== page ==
After Mark Strand
I give up my place in line, that early unmarked grave.
I give up my attitude. Here, take it. Come on, it's yours.
Whatsamatter, you don't want it? Not so big now, hey?
Yeah, I give up my parking tickets. I roll them up in a big
cardboard ball and throw them in the East River.
I give up my socks, they have holes in them anyway.
I give up my hair, little by little, year by year.
I give up my barber, his jokes suck.
I give up ketchup, or cat soup, that blue collar
condiment. I give it up reluctantly, I give it up
as a sacrament. I give up spreading it on french fries,
those deadly, crispy snakes. I give up oil and salt.
I give up the ocean, that gray-green roar, that scent
of decay breeding life. I give up sand and merry-go-rounds.
I give up baseball, that dead horsehide game. It crawls
across my t.v. I give up instant replay
of pitches that catch the inside corner, I give up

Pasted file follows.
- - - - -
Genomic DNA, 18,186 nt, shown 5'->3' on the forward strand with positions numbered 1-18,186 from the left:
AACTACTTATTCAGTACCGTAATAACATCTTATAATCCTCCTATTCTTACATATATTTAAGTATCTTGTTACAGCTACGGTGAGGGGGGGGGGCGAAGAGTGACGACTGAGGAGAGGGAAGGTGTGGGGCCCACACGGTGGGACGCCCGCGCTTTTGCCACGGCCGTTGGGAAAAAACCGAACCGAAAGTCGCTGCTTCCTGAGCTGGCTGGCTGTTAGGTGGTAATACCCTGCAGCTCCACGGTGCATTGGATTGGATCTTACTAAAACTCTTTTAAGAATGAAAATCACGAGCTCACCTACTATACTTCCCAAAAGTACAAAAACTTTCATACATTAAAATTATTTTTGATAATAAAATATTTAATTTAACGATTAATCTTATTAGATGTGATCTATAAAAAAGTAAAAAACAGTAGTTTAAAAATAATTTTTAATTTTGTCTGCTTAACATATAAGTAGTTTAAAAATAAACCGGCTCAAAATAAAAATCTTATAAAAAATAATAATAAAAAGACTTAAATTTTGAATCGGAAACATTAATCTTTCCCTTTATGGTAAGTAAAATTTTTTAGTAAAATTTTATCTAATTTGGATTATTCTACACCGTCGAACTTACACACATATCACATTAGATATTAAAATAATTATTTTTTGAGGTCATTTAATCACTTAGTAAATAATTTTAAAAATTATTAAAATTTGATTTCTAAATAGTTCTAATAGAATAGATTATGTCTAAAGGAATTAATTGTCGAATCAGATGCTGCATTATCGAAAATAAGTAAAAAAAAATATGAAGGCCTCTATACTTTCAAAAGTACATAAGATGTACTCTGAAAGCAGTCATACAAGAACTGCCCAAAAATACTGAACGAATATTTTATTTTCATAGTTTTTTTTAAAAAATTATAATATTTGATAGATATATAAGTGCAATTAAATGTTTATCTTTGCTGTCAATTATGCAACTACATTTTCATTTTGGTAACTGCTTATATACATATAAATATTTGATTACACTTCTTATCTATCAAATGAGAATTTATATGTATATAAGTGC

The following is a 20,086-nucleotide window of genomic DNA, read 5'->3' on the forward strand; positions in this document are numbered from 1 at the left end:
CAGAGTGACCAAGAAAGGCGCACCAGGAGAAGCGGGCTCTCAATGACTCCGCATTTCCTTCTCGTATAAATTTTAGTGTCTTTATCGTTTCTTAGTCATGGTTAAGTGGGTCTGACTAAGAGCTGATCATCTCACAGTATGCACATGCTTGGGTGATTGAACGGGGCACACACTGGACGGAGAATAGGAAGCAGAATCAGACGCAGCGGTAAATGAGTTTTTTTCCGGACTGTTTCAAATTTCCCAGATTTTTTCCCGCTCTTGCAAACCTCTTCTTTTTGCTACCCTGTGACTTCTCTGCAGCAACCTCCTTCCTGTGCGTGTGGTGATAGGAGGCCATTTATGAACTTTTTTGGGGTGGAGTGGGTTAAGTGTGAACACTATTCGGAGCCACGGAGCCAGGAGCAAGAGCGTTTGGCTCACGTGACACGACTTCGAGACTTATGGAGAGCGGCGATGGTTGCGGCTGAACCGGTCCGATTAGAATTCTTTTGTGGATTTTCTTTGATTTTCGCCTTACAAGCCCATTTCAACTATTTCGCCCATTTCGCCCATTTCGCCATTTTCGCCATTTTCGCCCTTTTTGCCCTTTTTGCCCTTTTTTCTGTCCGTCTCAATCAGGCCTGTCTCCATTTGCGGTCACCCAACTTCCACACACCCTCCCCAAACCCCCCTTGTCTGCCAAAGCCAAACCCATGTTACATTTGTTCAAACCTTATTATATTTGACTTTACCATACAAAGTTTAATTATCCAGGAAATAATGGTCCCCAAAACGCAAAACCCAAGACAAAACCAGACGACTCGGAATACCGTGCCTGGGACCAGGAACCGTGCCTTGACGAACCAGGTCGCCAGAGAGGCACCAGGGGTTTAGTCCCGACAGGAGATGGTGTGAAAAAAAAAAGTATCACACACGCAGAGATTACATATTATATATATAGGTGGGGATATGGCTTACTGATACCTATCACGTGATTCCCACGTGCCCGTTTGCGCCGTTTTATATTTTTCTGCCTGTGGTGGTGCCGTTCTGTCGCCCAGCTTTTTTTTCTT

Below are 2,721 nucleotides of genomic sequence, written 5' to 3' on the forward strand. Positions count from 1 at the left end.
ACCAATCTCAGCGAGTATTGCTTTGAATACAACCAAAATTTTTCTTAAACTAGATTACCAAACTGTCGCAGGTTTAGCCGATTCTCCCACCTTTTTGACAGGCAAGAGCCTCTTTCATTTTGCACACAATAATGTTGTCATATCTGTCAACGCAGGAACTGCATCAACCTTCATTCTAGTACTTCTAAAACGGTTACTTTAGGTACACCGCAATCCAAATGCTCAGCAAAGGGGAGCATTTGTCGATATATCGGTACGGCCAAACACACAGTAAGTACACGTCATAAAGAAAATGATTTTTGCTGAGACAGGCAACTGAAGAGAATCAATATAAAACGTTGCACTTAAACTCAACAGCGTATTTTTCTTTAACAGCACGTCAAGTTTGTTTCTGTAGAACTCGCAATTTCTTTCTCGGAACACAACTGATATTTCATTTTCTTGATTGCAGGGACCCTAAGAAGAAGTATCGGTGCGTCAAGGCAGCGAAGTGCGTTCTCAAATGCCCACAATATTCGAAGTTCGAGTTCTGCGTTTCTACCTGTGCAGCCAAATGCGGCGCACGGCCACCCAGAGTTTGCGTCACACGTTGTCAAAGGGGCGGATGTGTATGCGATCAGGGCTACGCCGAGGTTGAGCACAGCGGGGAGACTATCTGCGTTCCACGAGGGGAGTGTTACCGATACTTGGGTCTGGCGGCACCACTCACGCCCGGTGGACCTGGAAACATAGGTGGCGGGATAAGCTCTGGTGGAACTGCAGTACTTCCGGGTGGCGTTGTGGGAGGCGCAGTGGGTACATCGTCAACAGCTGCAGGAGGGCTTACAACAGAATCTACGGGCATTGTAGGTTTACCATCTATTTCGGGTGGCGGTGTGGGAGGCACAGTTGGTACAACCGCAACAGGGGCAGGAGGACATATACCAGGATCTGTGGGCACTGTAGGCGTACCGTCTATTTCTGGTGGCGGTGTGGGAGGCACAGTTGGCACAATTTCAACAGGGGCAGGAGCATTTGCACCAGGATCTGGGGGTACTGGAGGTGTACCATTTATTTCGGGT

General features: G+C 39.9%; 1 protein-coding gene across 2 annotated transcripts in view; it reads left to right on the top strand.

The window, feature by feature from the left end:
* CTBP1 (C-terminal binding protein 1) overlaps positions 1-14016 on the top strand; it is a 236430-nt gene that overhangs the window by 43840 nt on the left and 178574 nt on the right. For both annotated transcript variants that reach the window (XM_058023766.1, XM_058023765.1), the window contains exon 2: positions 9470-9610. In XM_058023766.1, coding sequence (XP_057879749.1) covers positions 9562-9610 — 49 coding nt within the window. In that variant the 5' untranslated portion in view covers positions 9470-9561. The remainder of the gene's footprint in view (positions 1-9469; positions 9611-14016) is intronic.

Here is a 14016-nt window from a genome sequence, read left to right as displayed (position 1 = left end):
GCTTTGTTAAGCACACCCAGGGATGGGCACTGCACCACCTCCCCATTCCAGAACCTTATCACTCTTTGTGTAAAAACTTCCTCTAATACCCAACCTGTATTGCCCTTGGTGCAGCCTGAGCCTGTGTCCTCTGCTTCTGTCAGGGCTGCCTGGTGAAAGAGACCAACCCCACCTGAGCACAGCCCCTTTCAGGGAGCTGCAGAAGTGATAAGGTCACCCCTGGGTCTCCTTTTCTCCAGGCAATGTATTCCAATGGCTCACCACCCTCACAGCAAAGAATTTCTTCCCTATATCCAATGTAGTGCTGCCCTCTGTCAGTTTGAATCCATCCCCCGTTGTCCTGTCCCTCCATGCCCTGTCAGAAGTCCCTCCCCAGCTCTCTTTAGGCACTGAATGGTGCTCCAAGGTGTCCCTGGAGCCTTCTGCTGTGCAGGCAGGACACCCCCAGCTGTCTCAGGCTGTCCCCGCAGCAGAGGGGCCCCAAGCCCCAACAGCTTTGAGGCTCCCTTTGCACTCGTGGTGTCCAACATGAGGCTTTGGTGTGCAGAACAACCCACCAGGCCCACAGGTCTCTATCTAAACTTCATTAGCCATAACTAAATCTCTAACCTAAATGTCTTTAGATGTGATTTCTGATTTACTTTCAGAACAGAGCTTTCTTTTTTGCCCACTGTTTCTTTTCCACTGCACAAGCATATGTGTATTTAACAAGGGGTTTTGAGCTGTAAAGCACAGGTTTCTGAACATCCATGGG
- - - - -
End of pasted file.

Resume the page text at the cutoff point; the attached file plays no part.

the sound of a foul tip, the ball smacking the catcher's glove.
I give up chalk. I give up the sound it makes
on the blackboard, the white residue on my hands.
I give up its alkaline smell.
I give up the detritus on my desk. With the back
of my arm I sweep it all onto the floor. And I give up
the floor and the dead rat rug lying there like a bad hairpiece.
I give up rock 'n' roll, I give up Vivaldi, that cagey Jesuit,
I give up my pickup truck. I give up Paris and London
and Rome. I give up New York, my home, my home.
I give up the E train, I give up Washington Square,
I give up Columbia. I have crossed the Hudson, my
Rubicon. I give up bagels and blintzes and diphthongs
and the "ng" click, which means I give up Lawn-gi-land,
which means I give up streets, which means I give up,
I give up. Which means I'll always be camping out.
If you have anything to say about his poem, Steve Klepetar would be pleased to hear from you.